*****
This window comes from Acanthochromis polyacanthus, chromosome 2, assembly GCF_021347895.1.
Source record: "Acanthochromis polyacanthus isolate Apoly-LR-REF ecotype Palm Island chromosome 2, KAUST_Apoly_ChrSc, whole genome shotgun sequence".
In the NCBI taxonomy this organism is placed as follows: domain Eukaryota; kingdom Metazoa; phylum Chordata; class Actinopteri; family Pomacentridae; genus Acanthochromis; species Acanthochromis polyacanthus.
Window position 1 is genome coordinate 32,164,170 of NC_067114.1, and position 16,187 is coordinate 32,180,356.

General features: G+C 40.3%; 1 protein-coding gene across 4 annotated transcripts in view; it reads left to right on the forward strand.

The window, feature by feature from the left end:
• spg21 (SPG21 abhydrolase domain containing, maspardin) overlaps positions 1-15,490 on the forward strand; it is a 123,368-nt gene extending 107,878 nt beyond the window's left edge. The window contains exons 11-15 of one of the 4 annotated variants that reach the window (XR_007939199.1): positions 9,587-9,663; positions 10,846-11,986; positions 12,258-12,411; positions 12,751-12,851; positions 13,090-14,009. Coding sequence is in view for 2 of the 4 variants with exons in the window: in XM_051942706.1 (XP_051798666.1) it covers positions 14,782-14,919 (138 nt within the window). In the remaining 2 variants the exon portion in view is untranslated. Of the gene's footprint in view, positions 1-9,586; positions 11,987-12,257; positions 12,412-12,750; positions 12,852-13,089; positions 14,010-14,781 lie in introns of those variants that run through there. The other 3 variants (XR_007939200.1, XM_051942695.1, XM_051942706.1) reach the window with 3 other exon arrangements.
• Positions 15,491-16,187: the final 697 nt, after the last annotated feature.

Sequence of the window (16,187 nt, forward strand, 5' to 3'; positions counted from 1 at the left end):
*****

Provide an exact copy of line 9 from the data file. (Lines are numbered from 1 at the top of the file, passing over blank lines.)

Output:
Sequence of the window (16,187 nt, forward strand, 5' to 3'; positions counted from 1 at the left end):